Map of Albany diocese and distance to Vermont federal court in Burlington

A plaintiff’s attempt to sue the Roman Catholic Diocese of Albany in Vermont for negligent supervision of a former priest accused of sexually abusing a minor has been dismissed by a federal appeals court.

Taking the rare step of issuing a writ of mandamus, the U.S. Court of Appeals for the Second Circuit said the diocese’s “scant” contacts with Vermont through occasional worship services held over the border from New York fell far short of giving a Vermont federal court in Burlington jurisdiction over the case.

The Second Circuit ordered U.S. District Judge William Sessions to dismiss Shovah v. Roman Catholic Diocese of Albany, New York, 13-4736-cv, where allegations against the diocese in New York for the alleged actions of former priest Gary Mercure in the late 1980s were barred by the statute of limitations.

“Subjecting the Diocese to suit and the resultant foray into sensitive documents—investigations into allegations of sexual abuse by its employees—when the case would be time-barred if brought in New York (likely the only state with jurisdiction) constitutes ‘exceptional circumstances’ warranting the ‘extraordinary remedy’ of writ of mandamus,” Judges Ralph Winter, Richard Wesley and Denny Chin said by per curium opinion.

Plaintiff Michael Shovah alleged that, when he was a minor during the late 1980s, Mercure took him across the border from New York to Vermont and sexually abused him.

Shovah’s claims included a breach of fiduciary duty by permitting Mercure to hold himself out at as a priest and negligent supervision of Mercure.

When the diocese moved to dismiss, Sessions held on Sept. 3, 2013 that there was personal jurisdiction and the case could proceed. The diocese filed a petition for a writ of mandamus at the circuit, where the court granted expedited consideration of the matter in December and received papers on Jan. 14.

From 2002 to 2012, the Albany Diocese had six of its more than 100 parishes located near the Vermont border and served 78 parishioners who lived in Vermont. Those six parishes employed 18 Vermont residents, used 21 Vermont vendors and accepted advertisements from Vermont businesses.

During the same time period, some 13 of the diocese’s 200 priests held a total of 16 worship services in Vermont and, from 2002 to 2009, an additional priest celebrated Sunday morning mass at a Vermont church.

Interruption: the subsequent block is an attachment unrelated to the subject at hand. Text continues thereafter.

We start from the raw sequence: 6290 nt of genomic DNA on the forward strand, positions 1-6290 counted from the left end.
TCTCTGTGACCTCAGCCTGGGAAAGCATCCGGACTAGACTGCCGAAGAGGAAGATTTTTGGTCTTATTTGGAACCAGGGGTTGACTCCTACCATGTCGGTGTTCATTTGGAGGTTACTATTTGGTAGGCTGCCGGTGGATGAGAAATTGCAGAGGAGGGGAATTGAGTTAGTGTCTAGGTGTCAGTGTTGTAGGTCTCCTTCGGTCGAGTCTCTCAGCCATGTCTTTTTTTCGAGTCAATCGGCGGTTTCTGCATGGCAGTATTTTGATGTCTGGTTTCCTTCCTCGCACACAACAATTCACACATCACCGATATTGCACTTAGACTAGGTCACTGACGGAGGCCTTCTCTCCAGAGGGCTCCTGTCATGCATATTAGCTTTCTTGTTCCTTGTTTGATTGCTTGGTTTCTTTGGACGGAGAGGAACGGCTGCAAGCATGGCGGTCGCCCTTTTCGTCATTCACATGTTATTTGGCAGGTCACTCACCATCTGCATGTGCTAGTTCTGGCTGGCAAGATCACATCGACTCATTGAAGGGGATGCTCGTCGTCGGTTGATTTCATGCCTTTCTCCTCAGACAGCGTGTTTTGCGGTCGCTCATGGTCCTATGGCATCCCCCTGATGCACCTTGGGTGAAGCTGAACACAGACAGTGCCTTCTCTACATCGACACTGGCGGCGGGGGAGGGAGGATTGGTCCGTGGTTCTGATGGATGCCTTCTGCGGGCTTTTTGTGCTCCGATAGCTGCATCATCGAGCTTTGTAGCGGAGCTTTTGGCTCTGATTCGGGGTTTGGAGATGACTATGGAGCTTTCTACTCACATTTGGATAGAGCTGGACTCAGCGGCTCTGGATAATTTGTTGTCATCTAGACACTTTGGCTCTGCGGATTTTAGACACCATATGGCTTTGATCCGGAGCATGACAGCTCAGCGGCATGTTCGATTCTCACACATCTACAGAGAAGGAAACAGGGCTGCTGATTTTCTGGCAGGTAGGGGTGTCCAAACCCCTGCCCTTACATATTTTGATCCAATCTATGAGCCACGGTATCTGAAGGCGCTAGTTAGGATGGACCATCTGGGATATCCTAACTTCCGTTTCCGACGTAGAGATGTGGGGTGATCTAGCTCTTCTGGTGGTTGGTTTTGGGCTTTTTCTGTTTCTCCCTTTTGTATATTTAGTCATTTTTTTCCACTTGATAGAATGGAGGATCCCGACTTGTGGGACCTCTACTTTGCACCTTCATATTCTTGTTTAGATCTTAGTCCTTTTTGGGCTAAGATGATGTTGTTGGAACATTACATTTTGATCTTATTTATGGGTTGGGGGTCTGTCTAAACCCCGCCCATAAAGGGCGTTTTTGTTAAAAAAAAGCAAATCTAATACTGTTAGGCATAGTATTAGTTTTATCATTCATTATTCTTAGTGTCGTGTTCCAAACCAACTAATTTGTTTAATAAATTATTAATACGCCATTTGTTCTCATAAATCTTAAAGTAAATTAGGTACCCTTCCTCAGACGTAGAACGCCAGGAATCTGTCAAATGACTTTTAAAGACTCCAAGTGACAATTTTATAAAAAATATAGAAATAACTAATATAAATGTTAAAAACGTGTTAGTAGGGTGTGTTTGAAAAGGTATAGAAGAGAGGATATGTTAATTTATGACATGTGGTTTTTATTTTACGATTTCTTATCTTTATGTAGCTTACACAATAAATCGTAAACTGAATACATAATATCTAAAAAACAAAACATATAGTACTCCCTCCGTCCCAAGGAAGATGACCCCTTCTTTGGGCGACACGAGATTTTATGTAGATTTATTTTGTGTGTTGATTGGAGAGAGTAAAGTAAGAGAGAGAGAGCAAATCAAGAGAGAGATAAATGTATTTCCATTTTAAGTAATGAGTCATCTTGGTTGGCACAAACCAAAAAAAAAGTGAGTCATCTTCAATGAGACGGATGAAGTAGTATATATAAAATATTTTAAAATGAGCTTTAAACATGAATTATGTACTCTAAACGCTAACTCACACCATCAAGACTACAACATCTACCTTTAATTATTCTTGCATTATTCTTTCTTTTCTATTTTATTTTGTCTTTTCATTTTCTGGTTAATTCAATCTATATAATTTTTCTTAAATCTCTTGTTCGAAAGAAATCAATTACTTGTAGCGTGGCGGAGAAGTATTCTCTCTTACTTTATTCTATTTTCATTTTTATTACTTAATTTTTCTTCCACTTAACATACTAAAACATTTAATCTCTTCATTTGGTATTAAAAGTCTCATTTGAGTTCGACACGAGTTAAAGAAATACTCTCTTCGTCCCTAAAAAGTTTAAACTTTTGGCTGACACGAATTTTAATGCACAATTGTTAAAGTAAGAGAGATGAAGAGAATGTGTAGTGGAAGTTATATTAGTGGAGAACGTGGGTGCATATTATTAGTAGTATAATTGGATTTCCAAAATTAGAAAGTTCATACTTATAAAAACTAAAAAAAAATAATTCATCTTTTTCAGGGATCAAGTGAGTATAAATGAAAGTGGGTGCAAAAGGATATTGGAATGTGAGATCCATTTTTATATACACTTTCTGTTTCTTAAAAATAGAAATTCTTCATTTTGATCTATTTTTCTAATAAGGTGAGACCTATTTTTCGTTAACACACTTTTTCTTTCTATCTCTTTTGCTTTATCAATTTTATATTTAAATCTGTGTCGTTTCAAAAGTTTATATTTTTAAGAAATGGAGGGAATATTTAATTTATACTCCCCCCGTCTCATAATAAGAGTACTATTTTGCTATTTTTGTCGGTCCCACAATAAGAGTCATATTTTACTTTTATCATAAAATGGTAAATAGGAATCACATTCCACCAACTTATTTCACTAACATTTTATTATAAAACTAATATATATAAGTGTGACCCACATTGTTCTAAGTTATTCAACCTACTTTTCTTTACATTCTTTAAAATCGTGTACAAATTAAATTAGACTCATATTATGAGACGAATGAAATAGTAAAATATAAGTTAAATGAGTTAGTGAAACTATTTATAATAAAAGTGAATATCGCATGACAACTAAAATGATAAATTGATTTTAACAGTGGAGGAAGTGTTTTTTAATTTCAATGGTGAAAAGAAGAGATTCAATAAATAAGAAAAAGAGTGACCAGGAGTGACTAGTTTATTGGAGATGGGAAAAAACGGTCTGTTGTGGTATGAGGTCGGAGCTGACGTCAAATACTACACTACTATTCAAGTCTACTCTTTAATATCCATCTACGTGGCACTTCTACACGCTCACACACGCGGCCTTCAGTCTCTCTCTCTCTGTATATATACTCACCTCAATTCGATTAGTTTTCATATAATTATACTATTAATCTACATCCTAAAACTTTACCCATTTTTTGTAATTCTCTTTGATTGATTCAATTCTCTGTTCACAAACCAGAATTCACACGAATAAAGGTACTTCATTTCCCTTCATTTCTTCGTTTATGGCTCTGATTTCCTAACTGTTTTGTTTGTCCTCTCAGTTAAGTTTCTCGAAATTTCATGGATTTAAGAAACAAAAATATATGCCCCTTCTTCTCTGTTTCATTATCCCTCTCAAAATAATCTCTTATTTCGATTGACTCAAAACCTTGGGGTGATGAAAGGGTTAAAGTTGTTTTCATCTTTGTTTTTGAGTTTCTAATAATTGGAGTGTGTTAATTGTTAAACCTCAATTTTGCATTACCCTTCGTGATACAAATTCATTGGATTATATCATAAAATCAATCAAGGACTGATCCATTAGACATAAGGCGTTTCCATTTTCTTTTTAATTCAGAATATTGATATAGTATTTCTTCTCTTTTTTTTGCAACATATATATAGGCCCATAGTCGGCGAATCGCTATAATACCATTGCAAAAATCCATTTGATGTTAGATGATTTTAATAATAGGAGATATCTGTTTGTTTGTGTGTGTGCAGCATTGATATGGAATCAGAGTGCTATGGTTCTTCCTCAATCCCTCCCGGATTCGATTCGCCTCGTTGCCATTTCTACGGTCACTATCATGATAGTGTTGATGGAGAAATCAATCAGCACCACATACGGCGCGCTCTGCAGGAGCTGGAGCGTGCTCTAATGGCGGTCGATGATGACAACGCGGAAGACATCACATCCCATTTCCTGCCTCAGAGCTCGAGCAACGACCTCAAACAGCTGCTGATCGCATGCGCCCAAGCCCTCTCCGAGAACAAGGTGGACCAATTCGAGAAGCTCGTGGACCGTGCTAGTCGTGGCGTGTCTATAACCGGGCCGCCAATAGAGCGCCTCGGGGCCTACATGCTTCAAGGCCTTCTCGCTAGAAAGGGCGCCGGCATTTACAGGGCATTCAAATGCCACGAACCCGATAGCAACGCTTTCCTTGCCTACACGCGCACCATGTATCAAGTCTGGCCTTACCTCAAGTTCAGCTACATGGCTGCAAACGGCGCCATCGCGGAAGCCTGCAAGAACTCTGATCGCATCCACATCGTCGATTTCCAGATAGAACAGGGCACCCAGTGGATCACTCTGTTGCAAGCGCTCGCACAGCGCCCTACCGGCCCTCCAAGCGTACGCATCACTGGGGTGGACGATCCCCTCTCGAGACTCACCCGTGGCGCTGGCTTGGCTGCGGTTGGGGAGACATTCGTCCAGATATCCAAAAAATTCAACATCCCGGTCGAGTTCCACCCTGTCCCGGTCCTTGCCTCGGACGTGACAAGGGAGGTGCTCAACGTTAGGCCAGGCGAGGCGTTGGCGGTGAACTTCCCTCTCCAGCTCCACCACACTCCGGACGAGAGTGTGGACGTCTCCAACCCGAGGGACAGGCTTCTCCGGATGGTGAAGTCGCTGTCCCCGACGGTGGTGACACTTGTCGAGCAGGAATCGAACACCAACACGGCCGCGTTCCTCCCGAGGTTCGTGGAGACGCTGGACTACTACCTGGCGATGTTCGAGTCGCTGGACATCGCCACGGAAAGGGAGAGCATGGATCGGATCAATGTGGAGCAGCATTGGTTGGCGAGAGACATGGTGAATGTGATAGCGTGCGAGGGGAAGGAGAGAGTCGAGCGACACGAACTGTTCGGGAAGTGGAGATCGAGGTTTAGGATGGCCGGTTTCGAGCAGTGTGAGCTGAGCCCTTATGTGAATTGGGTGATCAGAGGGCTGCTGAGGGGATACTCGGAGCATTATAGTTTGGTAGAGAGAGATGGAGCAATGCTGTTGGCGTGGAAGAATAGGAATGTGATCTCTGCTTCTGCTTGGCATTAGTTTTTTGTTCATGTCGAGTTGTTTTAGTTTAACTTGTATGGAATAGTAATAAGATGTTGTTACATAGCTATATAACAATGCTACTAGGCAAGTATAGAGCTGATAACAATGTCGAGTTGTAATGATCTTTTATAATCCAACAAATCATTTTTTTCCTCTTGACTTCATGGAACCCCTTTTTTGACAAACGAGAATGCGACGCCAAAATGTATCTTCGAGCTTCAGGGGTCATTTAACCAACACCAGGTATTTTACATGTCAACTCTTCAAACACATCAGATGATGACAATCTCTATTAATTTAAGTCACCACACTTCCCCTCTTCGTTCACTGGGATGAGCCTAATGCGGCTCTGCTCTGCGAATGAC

Sessions had found personal jurisdiction based on the services alone, saying the 13 priests and the weekly Sunday masses together were “sufficiently continuous and systematic to render the Diocese at home in Vermont.”

Sessions then denied a certificate of appealability and ordered the diocese to produce documents dating back to 1975 concerning sexual abuse by diocese employees as well as the results of any internal investigations.

Friday, quoting a line of U.S. Supreme Court cases, the circuit said the writ of mandamus is only issued in “exception circumstances amounting to the judicial ‘usurpation or power’ or a ‘clear abuse of discretion.’”

And the writ is only granted, the court said, where the party seeking it has no other means of relief, the court considers the writ appropriate under the circumstances and the right to the writ is “clear and indisputable.”

The Sessions order met all three requirements, the circuit said, particularly the judge’s “expansive discovery order,” on investigations of child sexual abuse involving the diocese’s employees, the names and addresses of the investigators and summaries of oral and written statements taken during the investigations.

“There is no evidence that this information has previously been disclosed,” the court said. “The cat is still in the bag, and the ensuing litigation will inevitably let it out.”

The court said that “unlike a run-of-the-mill tort case, the litigation implicates significant confidentiality interests for the Diocese, its priests, and (more alarmingly) other victims (and their families) who would likely be subjected to distressing depositions, revisiting pasts that would not otherwise be revisited in a case solely against Mercure.”

In the end, the court said, “The diocese’s scant contacts with Vermont do not come close” to warranting a finding of general jurisdiction.

“The clarity of the District Court’s error, taken together with the substantial confidentiality interests at stake (which are amplified by the fact that the case against the Diocese is unlikely to ultimately proceed to trial in any forum), establish that the Diocese has a ‘clear and indisputable’ right to the writ,” the court said.

Michael Costello of Tobin & Dempf in Albany argued for the defendants. Meir Feder of Jones Day in New York City and Thomas McCormick of McCormick, Fitzpatrick, Kasper & Burchard in Burlington, Vt., were on the brief.

In a statement, the Diocese of Albany said the circuit’s decisions speaks for itself and that the diocese “long ago embraced its moral obligation to assist individuals abused at any time by Albany Diocese clergy, and we again would welcome the opportunity to offer assistance in this case.”

Jerome O’Neill of O’Neill Kellner & Green in Burlington and Shannon Bertrand of Kenlan, Schwiebert, Facey & Goss in Rutland, Vt., represent the plaintiffs.